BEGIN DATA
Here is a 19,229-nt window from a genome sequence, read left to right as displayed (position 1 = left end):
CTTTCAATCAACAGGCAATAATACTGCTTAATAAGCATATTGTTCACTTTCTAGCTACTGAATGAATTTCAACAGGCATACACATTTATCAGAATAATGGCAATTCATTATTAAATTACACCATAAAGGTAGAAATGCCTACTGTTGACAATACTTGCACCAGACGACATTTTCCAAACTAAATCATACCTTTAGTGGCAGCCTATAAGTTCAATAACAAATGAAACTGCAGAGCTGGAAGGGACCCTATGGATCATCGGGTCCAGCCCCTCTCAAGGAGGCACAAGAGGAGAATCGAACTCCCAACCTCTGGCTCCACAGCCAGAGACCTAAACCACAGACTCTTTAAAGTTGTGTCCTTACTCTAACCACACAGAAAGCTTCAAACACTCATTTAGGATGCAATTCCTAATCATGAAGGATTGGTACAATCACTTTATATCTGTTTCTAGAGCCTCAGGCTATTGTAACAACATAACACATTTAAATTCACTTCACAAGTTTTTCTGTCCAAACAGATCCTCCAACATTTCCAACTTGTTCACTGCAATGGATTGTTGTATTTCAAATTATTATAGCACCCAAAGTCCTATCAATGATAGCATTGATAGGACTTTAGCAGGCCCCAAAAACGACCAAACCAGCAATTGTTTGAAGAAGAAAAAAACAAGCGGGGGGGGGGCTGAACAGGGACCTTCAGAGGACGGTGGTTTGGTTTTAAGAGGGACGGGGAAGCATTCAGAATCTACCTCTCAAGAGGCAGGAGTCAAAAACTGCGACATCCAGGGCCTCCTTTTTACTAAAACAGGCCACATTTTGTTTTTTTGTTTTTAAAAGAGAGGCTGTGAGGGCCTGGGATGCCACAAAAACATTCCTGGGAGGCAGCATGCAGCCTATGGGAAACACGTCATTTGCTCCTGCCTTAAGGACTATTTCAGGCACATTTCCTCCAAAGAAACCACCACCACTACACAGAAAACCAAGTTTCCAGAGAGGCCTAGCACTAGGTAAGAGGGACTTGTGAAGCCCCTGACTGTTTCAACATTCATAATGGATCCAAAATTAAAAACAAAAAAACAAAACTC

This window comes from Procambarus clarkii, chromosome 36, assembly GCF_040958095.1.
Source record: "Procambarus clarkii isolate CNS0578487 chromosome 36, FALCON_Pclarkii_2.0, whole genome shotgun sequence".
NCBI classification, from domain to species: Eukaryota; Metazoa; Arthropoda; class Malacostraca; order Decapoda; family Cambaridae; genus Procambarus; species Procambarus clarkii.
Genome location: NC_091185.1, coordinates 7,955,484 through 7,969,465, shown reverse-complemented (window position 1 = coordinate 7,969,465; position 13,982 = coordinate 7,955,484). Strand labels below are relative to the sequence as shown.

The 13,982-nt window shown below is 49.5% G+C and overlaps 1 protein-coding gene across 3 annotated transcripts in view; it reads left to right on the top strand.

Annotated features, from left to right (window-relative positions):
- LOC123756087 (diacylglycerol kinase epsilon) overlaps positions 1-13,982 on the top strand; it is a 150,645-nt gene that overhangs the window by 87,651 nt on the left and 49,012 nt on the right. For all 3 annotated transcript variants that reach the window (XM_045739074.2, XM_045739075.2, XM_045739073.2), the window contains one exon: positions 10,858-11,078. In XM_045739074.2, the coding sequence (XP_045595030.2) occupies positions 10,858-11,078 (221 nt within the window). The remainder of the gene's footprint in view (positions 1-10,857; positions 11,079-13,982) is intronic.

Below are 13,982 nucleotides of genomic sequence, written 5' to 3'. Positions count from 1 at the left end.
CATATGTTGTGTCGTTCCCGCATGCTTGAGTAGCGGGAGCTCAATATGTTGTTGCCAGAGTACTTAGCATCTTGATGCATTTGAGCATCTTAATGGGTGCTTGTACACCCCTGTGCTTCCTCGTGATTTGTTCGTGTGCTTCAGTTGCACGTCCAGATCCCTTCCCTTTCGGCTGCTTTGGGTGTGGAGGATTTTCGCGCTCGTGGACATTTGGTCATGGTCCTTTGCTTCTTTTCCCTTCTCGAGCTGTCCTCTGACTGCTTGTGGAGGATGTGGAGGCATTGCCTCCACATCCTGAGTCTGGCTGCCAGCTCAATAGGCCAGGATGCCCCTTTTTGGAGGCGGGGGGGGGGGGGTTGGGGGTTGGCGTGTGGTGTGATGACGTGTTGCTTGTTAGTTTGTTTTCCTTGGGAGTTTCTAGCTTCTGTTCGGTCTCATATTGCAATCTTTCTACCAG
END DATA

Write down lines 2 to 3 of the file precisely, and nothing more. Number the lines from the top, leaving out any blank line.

CTTTCAATCAACAGGCAATAATACTGCTTAATAAGCATATTGTTCACTTTCTAGCTACTGAATGAATTTCAACAGGCATACACATTTATCAGAATAATGGCAATTCATTATTAAATTACACCATAAAGGTAGAAATGCCTACTGTTGACAATACTTGCACCAGACGACATTTTCCAAACTAAATCATACCTTTAGTGGCAGCCTATAAGTTCAATAACAAATGAAACTGCAGAGCTGGAAGGGACCCTATGGATCATCGGGTCCAGCCCCTCTCAAGGAGGCACAAGAGGAGAATCGAACTCCCAACCTCTGGCTCCACAGCCAGAGACCTAAACCACAGACTCTTTAAAGTTGTGTCCTTACTCTAACCACACAGAAAGCTTCAAACACTCATTTAGGATGCAATTCCTAATCATGAAGGATTGGTACAATCACTTTATATCTGTTTCTAGAGCCTCAGGCTATTGTAACAACATAACACATTTAAATTCACTTCACAAGTTTTTCTGTCCAAACAGATCCTCCAACATTTCCAACTTGTTCACTGCAATGGATTGTTGTATTTCAAATTATTATAGCACCCAAAGTCCTATCAATGATAGCATTGATAGGACTTTAGCAGGCCCCAAAAACGACCAAACCAGCAATTGTTTGAAGAAGAAAAAAACAAGCGGGGGGGGGGCTGAACAGGGACCTTCAGAGGACGGTGGTTTGGTTTTAAGAGGGACGGGGAAGCATTCAGAATCTACCTCTCAAGAGGCAGGAGTCAAAAACTGCGACATCCAGGGCCTCCTTTTTACTAAAACAGGCCACATTTTGTTTTTTTGTTTTTAAAAGAGAGGCTGTGAGGGCCTGGGATGCCACAAAAACATTCCTGGGAGGCAGCATGCAGCCTATGGGAAACACGTCATTTGCTCCTGCCTTAAGGACTATTTCAGGCACATTTCCTCCAAAGAAACCACCACCACTACACAGAAAACCAAGTTTCCAGAGAGGCCTAGCACTAGGTAAGAGGGACTTGTGAAGCCCCTGACTGTTTCAACATTCATAATGGATCCAAAATTAAAAACAAAAAAACAAAACTC

This window comes from Procambarus clarkii, chromosome 36, assembly GCF_040958095.1.